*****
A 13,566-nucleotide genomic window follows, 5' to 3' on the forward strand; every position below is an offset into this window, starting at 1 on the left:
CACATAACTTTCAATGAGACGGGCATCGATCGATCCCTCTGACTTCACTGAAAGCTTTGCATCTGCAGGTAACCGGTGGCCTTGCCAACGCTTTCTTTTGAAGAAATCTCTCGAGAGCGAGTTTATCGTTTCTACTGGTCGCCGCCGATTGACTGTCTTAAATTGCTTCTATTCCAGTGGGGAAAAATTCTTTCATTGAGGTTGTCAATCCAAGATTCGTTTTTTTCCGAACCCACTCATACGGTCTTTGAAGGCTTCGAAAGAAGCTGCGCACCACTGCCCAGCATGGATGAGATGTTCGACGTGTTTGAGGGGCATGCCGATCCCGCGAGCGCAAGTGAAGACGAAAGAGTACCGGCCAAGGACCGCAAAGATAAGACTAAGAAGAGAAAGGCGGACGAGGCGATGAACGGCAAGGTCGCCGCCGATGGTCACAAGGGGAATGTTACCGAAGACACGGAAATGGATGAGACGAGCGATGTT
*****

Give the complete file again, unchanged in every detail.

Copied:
A 13,566-nucleotide genomic window follows, 5' to 3' on the forward strand; every position below is an offset into this window, starting at 1 on the left:
CACATAACTTTCAATGAGACGGGCATCGATCGATCCCTCTGACTTCACTGAAAGCTTTGCATCTGCAGGTAACCGGTGGCCTTGCCAACGCTTTCTTTTGAAGAAATCTCTCGAGAGCGAGTTTATCGTTTCTACTGGTCGCCGCCGATTGACTGTCTTAAATTGCTTCTATTCCAGTGGGGAAAAATTCTTTCATTGAGGTTGTCAATCCAAGATTCGTTTTTTTCCGAACCCACTCATACGGTCTTTGAAGGCTTCGAAAGAAGCTGCGCACCACTGCCCAGCATGGATGAGATGTTCGACGTGTTTGAGGGGCATGCCGATCCCGCGAGCGCAAGTGAAGACGAAAGAGTACCGGCCAAGGACCGCAAAGATAAGACTAAGAAGAGAAAGGCGGACGAGGCGATGAACGGCAAGGTCGCCGCCGATGGTCACAAGGGGAATGTTACCGAAGACACGGAAATGGATGAGACGAGCGATGTT